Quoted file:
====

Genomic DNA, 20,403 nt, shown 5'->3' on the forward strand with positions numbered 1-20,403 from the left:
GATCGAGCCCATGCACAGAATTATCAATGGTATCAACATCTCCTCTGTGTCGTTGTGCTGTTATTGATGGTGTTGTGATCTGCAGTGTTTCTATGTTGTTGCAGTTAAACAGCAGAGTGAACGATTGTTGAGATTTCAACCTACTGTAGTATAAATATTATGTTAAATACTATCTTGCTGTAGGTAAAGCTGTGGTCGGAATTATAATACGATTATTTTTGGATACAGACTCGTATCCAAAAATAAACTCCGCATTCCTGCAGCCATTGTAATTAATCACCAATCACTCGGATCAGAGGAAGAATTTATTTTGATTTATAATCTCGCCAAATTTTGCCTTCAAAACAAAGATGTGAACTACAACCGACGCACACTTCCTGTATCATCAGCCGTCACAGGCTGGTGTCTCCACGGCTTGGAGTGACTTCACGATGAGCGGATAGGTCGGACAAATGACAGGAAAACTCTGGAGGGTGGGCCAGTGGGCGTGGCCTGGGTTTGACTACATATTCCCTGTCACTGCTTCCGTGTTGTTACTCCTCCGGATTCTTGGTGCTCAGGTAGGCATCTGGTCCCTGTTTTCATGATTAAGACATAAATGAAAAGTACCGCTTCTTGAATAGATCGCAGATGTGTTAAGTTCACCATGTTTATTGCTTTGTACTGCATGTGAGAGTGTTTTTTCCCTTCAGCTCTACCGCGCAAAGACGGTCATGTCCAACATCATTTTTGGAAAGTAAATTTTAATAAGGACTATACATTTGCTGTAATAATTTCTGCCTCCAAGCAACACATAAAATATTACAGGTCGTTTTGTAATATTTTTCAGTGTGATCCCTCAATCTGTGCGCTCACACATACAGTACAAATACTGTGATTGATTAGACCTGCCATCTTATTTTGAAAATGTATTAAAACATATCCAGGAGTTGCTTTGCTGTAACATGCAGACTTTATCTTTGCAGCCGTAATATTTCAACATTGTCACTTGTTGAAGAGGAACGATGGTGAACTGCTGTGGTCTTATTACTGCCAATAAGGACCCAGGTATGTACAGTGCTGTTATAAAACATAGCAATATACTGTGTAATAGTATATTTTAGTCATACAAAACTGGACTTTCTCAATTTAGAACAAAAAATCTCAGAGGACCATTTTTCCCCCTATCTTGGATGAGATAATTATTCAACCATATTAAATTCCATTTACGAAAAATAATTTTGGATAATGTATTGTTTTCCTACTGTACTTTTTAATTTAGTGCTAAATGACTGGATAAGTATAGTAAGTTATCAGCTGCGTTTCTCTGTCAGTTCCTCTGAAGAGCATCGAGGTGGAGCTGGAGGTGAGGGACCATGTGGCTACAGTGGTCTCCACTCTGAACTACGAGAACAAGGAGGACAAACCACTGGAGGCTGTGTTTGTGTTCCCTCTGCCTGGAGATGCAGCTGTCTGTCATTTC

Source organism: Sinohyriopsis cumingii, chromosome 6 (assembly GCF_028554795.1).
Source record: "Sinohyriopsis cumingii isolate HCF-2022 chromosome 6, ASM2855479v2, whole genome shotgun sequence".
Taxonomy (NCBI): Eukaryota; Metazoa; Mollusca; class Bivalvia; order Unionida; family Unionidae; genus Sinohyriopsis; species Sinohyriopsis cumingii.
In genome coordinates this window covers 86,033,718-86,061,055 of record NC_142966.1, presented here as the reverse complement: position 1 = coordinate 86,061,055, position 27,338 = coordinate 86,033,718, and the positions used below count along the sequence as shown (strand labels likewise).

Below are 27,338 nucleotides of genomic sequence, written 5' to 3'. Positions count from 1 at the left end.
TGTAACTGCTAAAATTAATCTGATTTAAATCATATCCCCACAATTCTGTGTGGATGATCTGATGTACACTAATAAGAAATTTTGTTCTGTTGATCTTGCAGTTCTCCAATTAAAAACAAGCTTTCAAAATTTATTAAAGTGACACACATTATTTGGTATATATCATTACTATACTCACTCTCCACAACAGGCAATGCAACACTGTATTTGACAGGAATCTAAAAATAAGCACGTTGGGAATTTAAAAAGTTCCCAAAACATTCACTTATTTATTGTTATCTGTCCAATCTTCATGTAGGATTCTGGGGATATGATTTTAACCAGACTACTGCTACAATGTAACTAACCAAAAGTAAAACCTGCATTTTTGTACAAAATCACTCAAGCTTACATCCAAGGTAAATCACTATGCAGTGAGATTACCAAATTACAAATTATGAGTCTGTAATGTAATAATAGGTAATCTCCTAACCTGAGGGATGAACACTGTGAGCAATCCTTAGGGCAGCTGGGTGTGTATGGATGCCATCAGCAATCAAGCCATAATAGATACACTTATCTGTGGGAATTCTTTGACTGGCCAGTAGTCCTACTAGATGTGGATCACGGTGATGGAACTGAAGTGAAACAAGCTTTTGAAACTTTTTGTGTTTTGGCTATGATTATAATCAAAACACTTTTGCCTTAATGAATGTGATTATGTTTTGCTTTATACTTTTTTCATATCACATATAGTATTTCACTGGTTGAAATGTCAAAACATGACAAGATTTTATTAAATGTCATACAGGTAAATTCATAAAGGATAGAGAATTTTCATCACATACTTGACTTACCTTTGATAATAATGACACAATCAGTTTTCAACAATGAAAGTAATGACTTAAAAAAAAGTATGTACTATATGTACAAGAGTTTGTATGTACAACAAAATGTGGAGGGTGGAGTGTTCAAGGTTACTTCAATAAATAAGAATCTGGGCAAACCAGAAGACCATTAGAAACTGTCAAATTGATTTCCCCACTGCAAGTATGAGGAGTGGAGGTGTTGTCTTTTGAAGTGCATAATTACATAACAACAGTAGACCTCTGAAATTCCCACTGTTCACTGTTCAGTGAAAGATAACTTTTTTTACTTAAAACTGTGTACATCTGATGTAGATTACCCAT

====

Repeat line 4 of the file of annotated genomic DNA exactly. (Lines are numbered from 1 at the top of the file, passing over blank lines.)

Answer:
Source record: "Sinohyriopsis cumingii isolate HCF-2022 chromosome 6, ASM2855479v2, whole genome shotgun sequence".